“The polarisation and uncertainty of the current political dialogue on climate regulation underlines the need for voluntary initiatives to be strengthened to incentivise and reward the gold standard of corporate climate action”, said Thomas Day from NewClimate Institute. “Rather than allowing further flexibility that would weaken already insufficient targets, a refinement of the standards to focus more specifically on the most critical emission sources for each sector could help companies to better navigate the challenges of their transition.”

Another concerning trend highlighted in the report is companies’ reliance on false solutions to reduce emissions, which diverts attention from the necessary level of action implied in their net-zero or carbon neutrality pledges. Only a few companies, such as Danone, Iberdrola and Volvo Group, commit to implementing the measures required towards the deep decarbonisation of their sectors. Examples of false solutions include carbon capture and storage in the power sector, excessive reliance on temporary carbon dioxide sequestration in the agriculture sector and the use of unsustainable bioenergy instead of renewable electricity in the fashion sector, according to the report.

Silke Mooldijk from NewClimate Institute said “On top of setting insufficient climate targets, many of these targets are not even being substantiated by meaningful actions to reduce emissions. This highlights a need for clearer guidelines on sector-specific transition plans that promote emerging good practices instead of the false solutions that we too often see.”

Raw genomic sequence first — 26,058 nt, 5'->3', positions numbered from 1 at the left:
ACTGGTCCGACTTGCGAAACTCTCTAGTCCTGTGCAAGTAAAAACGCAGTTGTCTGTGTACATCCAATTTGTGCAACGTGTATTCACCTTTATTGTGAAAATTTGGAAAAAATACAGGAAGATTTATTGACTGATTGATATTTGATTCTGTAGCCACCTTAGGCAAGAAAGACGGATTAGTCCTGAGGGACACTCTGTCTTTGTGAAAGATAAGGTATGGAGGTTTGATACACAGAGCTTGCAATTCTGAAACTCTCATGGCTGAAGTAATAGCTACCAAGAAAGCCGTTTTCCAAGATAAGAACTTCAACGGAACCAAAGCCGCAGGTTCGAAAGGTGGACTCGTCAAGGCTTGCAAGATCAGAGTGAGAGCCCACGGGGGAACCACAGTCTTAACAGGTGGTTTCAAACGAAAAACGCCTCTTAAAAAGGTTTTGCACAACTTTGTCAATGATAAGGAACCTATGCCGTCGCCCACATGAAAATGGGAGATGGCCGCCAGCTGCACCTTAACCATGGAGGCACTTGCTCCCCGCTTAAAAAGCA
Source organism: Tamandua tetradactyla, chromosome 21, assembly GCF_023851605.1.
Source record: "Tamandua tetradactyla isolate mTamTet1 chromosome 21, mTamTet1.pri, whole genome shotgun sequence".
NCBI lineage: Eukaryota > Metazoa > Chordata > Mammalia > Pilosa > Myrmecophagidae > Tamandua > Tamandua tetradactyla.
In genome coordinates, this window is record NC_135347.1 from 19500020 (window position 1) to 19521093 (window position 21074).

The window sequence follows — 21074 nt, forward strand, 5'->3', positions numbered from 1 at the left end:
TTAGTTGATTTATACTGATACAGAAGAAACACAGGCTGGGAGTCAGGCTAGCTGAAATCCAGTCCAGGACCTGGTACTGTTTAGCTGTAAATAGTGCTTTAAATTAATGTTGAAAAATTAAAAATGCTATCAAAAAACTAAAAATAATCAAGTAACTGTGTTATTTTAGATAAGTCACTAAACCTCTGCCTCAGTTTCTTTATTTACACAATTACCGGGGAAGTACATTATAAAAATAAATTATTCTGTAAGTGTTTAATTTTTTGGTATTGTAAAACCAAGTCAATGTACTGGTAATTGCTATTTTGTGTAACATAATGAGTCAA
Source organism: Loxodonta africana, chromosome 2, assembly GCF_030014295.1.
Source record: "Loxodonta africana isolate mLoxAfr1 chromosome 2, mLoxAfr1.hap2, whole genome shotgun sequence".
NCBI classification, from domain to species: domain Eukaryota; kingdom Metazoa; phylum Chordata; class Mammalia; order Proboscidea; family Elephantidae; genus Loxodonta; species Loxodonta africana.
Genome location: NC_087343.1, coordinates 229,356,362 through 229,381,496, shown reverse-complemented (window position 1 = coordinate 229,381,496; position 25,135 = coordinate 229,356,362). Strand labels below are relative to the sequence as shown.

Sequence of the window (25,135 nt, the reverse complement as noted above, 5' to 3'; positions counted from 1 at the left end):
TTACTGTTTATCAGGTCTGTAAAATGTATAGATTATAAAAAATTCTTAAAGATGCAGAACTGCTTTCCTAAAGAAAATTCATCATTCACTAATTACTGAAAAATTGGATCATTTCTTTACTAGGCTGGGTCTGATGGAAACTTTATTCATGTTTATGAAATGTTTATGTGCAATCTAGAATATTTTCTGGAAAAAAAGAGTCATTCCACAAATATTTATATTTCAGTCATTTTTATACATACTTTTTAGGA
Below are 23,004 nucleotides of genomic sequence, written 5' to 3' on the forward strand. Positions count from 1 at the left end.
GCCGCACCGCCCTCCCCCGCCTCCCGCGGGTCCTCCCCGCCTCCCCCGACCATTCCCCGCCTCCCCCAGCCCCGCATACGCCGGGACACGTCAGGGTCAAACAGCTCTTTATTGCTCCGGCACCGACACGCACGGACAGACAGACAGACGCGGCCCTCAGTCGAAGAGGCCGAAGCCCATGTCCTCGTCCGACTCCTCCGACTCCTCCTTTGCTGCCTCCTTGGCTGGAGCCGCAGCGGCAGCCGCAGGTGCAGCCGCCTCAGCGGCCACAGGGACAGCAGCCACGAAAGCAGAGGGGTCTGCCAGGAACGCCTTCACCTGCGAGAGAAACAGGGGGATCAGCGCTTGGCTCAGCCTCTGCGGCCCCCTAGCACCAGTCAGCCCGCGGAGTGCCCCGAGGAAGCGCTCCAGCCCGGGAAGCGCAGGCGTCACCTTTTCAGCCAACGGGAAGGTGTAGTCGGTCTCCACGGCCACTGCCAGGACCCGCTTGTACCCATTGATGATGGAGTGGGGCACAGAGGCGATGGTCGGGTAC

Overall, none of the companies covered by the report were assessed to have climate strategies of “high” integrity. Enel and Iberdrola were assessed to have “reasonable” integrity because of their fossil fuel phase-out commitments to substantiate their ambitious targets. KEPCO and Toyota were assessed to have “very poor” integrity due to the inadequacy of their targets and measures, alongside a lack of transparency in disclosing their greenhouse gas emissions (see Table 1).

In light of these findings, the report emphasises the need for shifting corporate climate strategies away from voluntary standards and toward formal accountability.

Benja Faecks from Carbon Market Watch said: "Effective climate regulation will be essential to hold companies formally accountable to enforceable standards for climate action. Civil society, investors, and governments depend on transparent and credible rules to distinguish well-substantiated transition plans from those that remain inadequate and prone to greenwashing."

Catherine McKenna, Chair of the UN Secretary-General’s High-level Expert Group on Net-Zero Commitments, said: "The improvement in the climate commitments of some of the world’s corporate leaders is positive, making the pathway to net zero stand out even more clearly. 

But, we need 2024 to be the year where incrementalism is cast off. The policy is unequivocal: three quarters of national-level net zero targets are already enshrined in law or policy. The economics is exponential: $1.7 trillion was invested in clean energy in 2023, 65% more than into fossil fuels. 

The defining race of these upcoming decades - shaping the net zero economy - will not be won through baby steps, but through bold and credible leadership."